Working Grandparents May be Eligible For EITC

More than ever before, grandparents are raising their grandchildren. The IRS wants working grandparents to know they may qualify for for the Earned Income Tax Credit, and to claim it if they qualify. But, before going into too much detail about determining if you qualify for the EITC, let’s first explain what it is, shall we?

What is the Earned Income Tax Credit?

The EITC is a federal tax credit for workers whose income is below a certain level. For 2016, that level is $53, 505 or less. Basically, it is a refundable credit which means people who qualify for it could pay less federal tax, pay no federal tax, or even get a federal tax refund. According to the IRS, the EITC could put anywhere between an extra $2 to an extra $6269 back into a taxpayer’s pocket.

Who Qualifies for the EITC?

Aside from meeting income requirements, there are other requirements taxpayers need to meet in order to qualify for the credit. The basic rules for qualifying for this tax credit include having a social security number, having income, and you must file your tax returns in one of the following ways:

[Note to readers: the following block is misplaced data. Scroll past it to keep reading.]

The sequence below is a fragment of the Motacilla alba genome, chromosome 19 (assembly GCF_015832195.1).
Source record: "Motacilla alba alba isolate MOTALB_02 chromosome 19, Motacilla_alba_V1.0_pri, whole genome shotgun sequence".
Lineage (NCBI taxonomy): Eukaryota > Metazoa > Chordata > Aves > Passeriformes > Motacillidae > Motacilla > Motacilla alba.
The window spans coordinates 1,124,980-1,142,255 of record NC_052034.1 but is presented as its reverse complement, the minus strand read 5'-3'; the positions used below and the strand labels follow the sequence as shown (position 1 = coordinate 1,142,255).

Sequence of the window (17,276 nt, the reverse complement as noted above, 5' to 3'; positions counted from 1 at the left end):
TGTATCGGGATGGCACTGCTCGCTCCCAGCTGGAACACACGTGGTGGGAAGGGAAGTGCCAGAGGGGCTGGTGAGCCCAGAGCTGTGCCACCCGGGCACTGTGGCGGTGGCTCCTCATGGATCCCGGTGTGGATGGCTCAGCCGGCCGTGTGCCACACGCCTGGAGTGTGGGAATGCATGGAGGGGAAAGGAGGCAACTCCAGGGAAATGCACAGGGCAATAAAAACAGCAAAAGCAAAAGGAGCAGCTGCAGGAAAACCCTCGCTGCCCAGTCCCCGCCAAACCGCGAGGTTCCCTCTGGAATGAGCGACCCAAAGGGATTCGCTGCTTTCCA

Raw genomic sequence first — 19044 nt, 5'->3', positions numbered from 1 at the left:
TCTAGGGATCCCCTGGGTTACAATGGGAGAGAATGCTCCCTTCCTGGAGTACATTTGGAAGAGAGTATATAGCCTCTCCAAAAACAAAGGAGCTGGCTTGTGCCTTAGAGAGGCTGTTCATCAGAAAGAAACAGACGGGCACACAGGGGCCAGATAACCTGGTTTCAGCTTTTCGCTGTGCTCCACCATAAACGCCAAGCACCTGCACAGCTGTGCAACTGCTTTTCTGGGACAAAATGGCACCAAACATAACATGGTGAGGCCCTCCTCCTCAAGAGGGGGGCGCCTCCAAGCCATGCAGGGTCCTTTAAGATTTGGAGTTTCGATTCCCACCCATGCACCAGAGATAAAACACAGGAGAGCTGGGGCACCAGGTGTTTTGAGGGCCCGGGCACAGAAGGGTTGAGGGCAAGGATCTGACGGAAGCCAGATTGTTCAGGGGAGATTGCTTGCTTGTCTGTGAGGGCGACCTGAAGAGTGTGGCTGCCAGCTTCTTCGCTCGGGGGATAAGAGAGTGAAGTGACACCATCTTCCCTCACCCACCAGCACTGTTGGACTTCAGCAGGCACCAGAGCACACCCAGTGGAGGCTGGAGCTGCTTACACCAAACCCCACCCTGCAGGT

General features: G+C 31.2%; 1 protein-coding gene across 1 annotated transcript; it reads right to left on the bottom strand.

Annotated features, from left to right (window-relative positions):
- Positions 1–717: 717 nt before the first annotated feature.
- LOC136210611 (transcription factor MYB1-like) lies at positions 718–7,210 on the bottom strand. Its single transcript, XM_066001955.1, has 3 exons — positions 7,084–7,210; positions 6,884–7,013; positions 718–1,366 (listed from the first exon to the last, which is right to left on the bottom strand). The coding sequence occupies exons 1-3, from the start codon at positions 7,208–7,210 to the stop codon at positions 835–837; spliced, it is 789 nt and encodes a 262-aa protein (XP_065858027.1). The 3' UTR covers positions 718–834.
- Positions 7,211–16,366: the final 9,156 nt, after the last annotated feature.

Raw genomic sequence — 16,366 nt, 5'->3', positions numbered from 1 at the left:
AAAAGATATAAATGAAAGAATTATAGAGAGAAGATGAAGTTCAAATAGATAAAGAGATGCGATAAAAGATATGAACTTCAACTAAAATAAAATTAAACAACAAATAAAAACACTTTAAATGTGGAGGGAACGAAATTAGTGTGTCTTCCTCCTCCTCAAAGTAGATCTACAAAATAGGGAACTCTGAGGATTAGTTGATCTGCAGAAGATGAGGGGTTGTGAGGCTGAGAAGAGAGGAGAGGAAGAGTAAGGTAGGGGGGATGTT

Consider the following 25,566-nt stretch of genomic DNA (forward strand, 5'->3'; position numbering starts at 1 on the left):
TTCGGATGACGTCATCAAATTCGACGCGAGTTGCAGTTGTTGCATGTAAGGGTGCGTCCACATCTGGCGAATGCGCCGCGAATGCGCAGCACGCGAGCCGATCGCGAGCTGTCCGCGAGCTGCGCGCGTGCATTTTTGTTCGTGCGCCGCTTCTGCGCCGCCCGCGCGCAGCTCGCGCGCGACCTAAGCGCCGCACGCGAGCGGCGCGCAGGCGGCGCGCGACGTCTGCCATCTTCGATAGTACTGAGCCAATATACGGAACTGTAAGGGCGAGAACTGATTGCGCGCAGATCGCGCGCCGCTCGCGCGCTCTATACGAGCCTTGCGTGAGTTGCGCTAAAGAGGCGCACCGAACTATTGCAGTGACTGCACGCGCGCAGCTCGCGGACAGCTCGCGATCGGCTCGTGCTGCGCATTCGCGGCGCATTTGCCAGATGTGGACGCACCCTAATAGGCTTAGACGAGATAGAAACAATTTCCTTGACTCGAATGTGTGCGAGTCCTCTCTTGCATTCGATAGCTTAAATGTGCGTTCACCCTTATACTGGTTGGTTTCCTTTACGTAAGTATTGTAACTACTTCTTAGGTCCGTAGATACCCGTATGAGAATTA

• Married filing jointly
  • Head of household
  • Qualified widow or widower
  • Single

There are some additional rules for qualifying for the credit. Check out the IRS website for additional details.

Grandparents can Claim the EITC

So, as I said earlier, grandparents are caring for more and more children in the United States. They are often unaware of being eligible to claim the credit on their tax returns. A grandparent who is working and who has a qualifying child living in the household may be able to claim the credit even if the grandparent is 65 or older. Special rules apply if the child’s parents also qualify for the EITC

Services that Set Us Apart from the Rest

what makes our services better than the rest?

what makes our services better than the rest?Tax season is ramping up right now. The IRS began accepting returns on Monday, January 23, which means many of you are looking to get your house in order and get your taxes filed. You may be wondering what the benefit is of using a tax professional versus doing it yourself. And if you DO decide to use a professional, what makes Gagliano Associates a better choice than say the kiosk inside WalMart? Well, for one thing, we offer a variety of services that many of the large chains don’t offer. We focus on quality, not quantity. But we also provide a number of services that many of the other professionals in the area do not.